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The women who survived their training adapted well and cheerfully

to their life in the woods, despite the hard labour and scant regard for

health and safety.One such,Vyvyan Garstang, remembers an eventful


‘It was a very densely thick wood, and we had a hard job to get

the trees down. You take off so many branches, and then you roll

the tree so that the branches holding it would release it. Well,

this tree wouldn’t come down. I had to swarm up the tree, and lop

off the remaining branches. Still it wouldn’t come down. So I had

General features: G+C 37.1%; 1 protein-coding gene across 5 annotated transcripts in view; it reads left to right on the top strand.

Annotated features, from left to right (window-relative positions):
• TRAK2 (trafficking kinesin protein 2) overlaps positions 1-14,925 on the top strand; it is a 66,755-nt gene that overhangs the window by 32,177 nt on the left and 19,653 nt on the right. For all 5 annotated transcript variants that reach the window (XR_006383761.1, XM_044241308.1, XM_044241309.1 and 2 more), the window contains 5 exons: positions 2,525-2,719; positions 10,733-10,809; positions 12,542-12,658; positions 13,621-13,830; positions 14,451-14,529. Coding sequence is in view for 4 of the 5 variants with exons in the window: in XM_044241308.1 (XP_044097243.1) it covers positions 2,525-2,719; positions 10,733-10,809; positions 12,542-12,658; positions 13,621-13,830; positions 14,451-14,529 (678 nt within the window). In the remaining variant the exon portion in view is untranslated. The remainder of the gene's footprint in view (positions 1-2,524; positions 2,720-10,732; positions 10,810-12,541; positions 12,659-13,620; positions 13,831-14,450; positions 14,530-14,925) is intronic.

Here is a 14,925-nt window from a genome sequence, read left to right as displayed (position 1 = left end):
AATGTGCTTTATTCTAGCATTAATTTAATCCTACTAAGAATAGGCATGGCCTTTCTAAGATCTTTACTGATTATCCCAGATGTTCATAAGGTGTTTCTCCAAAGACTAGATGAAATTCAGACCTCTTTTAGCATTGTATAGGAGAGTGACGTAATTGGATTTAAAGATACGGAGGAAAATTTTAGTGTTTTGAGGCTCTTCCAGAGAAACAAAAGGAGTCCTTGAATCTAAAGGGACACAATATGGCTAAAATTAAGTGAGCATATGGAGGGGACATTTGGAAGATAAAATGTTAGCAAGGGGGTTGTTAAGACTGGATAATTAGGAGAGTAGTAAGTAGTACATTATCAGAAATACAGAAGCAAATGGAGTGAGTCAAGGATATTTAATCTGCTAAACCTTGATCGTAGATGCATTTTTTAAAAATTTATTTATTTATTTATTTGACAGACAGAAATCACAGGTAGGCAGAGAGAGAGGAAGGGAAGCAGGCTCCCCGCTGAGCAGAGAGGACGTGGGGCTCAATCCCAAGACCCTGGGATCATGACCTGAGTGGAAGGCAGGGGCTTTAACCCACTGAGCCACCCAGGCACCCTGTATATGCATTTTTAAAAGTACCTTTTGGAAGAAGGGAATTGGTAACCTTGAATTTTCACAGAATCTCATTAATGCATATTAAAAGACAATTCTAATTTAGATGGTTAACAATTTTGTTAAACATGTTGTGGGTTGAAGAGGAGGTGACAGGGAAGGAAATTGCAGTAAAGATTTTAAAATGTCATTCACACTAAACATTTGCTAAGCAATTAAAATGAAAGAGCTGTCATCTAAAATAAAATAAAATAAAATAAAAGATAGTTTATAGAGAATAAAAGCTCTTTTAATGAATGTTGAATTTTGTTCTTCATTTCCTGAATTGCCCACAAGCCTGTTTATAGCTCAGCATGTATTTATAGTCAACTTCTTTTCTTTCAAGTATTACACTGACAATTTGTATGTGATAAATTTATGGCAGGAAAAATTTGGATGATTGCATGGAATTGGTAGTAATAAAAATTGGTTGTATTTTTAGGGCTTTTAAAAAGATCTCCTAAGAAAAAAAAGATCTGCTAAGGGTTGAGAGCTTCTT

to lop off the last remaining branch, and then the tree started

to come down. I thought I could slide down the tree, but I’d got

stuck. So I had to come down with it. Of course, I had my legs

wrapped round the tree and the bailiff shouted out to me to put

my legs out or else they’d have been broken. It came down with a

bump! We all had a jolly good laugh over that, it was real fun’.

By the end of the war, more than 2,000 women had worked for the

WFS, helped by at least another 1,000 women working outwith the

organisation in local forests and sawmills.

Members of the Women’s Forestry Service holding

axes after completing a day’s work

materials of war 9